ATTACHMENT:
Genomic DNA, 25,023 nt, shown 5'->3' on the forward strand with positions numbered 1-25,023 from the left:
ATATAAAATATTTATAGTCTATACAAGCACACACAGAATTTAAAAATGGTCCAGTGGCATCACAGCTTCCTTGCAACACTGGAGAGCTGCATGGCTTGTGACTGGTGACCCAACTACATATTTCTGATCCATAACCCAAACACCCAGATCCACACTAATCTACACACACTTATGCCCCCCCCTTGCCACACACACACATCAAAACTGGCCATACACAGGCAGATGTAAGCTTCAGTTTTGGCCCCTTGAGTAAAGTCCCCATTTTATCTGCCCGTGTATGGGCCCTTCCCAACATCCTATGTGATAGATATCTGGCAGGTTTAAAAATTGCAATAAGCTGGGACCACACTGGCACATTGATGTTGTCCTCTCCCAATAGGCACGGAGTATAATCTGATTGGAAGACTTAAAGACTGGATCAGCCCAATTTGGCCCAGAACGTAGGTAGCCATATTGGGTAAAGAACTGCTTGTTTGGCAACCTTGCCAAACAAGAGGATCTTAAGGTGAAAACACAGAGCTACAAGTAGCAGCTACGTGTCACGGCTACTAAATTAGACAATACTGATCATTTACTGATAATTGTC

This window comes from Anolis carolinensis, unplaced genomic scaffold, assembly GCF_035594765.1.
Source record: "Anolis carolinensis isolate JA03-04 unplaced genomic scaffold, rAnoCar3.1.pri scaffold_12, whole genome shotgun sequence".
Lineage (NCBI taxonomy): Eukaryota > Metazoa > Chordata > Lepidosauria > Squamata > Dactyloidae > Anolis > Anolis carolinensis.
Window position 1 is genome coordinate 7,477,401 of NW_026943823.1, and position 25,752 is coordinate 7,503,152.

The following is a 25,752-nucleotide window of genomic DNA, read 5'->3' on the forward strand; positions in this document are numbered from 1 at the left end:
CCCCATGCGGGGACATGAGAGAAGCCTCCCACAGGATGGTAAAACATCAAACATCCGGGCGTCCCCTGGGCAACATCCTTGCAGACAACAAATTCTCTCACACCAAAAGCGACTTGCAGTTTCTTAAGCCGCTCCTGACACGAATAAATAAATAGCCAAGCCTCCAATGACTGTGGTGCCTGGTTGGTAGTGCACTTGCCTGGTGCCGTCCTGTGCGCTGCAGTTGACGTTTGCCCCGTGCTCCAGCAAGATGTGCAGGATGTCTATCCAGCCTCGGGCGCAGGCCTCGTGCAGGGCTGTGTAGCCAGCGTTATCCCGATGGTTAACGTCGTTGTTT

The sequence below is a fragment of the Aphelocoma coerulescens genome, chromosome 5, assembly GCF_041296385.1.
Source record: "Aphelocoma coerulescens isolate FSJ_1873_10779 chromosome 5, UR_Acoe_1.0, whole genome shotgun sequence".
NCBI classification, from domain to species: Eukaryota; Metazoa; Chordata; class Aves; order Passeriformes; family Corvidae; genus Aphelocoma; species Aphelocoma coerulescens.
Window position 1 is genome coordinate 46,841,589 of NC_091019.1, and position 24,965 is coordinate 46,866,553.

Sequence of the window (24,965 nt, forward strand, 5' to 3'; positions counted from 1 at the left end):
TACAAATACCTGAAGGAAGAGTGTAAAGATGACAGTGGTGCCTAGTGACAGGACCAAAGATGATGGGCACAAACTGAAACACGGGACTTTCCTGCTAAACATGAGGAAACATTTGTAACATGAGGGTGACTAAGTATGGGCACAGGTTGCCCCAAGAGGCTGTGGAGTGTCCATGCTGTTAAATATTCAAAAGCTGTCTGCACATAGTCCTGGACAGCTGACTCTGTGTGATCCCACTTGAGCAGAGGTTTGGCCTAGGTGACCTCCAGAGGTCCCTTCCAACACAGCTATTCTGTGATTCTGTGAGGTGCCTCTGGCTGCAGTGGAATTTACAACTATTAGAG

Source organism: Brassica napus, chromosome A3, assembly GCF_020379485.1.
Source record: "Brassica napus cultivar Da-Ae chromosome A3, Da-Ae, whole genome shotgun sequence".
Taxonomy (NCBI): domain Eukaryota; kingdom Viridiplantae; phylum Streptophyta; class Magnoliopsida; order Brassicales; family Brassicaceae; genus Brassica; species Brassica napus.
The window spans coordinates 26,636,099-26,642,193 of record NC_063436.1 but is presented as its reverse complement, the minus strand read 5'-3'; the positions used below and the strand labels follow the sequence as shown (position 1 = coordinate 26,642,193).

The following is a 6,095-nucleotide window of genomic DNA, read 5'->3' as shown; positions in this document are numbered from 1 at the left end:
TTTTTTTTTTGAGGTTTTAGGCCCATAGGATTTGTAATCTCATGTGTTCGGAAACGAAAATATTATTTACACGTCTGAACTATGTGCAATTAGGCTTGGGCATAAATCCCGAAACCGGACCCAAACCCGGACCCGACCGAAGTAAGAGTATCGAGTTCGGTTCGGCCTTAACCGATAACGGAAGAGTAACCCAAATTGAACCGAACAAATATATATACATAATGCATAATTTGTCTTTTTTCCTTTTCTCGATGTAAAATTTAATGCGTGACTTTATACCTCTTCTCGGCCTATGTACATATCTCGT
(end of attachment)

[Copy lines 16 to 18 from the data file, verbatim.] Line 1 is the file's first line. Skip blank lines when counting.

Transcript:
Source record: "Brassica napus cultivar Da-Ae chromosome A3, Da-Ae, whole genome shotgun sequence".
Taxonomy (NCBI): domain Eukaryota; kingdom Viridiplantae; phylum Streptophyta; class Magnoliopsida; order Brassicales; family Brassicaceae; genus Brassica; species Brassica napus.
The window spans coordinates 26,636,099-26,642,193 of record NC_063436.1 but is presented as its reverse complement, the minus strand read 5'-3'; the positions used below and the strand labels follow the sequence as shown (position 1 = coordinate 26,642,193).